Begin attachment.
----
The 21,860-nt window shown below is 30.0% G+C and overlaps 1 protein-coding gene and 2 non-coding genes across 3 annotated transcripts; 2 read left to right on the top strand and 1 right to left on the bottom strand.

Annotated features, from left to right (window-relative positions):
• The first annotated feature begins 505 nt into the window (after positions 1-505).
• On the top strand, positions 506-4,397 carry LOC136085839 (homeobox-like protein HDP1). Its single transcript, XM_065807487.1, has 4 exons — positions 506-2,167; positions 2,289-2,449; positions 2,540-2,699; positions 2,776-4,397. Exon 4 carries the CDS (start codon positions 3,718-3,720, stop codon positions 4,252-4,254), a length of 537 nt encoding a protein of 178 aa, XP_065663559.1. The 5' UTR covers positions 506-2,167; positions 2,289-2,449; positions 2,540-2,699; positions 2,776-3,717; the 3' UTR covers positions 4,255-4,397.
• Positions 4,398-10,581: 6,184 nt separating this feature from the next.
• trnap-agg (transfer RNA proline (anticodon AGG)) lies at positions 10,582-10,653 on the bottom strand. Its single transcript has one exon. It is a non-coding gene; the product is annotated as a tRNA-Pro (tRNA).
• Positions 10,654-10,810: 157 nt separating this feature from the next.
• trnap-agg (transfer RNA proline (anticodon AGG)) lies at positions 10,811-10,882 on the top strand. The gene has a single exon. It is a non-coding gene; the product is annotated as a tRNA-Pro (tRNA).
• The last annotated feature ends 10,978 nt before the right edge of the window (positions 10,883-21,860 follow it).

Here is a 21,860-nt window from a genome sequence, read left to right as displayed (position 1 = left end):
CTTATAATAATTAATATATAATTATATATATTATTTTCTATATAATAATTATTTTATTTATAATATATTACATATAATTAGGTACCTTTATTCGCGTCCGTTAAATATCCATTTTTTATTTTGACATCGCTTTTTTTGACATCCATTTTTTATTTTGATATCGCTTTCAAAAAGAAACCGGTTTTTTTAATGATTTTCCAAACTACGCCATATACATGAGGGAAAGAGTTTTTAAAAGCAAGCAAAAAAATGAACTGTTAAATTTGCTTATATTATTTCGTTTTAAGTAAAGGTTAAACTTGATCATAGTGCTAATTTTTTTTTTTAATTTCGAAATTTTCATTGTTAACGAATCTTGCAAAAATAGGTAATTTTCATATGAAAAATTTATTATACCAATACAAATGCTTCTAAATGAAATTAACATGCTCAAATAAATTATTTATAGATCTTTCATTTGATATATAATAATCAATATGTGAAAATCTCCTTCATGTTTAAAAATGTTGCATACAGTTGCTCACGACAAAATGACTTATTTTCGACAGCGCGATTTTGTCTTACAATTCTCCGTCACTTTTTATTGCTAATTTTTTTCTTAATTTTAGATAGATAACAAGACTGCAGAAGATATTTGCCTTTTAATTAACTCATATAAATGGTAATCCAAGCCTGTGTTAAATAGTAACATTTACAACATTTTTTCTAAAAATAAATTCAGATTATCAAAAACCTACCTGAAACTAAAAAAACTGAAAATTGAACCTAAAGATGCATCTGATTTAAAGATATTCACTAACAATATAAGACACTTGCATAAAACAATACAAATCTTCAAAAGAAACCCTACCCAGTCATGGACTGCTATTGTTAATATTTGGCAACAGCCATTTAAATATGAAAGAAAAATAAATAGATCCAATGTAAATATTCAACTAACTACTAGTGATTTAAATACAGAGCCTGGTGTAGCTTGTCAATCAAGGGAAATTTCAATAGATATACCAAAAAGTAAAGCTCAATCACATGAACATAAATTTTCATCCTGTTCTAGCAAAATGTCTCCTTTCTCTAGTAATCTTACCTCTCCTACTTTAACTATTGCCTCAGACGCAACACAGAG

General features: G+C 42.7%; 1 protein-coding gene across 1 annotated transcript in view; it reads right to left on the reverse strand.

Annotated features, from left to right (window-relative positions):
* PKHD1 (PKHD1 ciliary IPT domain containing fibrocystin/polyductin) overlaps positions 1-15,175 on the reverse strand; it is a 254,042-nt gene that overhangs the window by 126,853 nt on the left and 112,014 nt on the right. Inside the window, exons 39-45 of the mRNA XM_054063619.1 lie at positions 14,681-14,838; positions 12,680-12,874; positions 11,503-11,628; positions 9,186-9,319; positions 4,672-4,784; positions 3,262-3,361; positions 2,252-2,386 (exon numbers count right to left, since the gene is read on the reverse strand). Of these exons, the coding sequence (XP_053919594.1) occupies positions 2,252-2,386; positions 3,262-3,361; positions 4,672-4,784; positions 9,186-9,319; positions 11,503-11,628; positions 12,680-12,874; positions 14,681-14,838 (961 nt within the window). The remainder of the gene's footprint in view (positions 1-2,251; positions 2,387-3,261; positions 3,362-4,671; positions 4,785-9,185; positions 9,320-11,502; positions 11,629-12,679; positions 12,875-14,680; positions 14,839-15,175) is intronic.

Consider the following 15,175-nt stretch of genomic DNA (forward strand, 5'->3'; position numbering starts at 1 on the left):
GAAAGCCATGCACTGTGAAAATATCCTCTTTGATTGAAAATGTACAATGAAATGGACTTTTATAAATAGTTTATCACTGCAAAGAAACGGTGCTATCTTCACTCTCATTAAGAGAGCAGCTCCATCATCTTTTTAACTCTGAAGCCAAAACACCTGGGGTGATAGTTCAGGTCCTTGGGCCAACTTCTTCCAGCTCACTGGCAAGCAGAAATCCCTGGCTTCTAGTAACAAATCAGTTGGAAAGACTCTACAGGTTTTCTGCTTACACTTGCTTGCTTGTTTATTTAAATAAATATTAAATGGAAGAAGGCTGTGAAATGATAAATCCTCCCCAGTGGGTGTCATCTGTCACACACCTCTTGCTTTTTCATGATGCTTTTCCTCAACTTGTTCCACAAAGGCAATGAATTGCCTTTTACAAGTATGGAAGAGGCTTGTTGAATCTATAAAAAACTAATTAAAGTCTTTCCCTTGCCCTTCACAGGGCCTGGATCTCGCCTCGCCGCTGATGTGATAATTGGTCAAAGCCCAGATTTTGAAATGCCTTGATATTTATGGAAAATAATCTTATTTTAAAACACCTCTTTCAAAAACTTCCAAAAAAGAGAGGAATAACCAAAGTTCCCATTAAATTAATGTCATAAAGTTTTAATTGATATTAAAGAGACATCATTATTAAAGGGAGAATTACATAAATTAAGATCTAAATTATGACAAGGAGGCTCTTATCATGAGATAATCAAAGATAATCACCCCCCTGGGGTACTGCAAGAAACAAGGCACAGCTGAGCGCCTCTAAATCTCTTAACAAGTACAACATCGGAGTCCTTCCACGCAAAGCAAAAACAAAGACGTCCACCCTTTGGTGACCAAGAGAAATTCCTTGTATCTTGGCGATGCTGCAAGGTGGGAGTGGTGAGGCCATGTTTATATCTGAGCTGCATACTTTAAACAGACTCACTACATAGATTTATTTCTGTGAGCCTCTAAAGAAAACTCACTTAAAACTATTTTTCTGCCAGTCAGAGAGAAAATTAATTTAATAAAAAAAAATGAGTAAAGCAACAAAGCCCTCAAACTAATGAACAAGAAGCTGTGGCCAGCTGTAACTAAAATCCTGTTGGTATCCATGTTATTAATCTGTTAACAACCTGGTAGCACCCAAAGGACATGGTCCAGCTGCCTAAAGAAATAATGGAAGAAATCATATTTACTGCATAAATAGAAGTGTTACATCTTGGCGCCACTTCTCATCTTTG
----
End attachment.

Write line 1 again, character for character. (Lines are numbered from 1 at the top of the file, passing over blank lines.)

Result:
The 21,860-nt window shown below is 30.0% G+C and overlaps 1 protein-coding gene and 2 non-coding genes across 3 annotated transcripts; 2 read left to right on the top strand and 1 right to left on the bottom strand.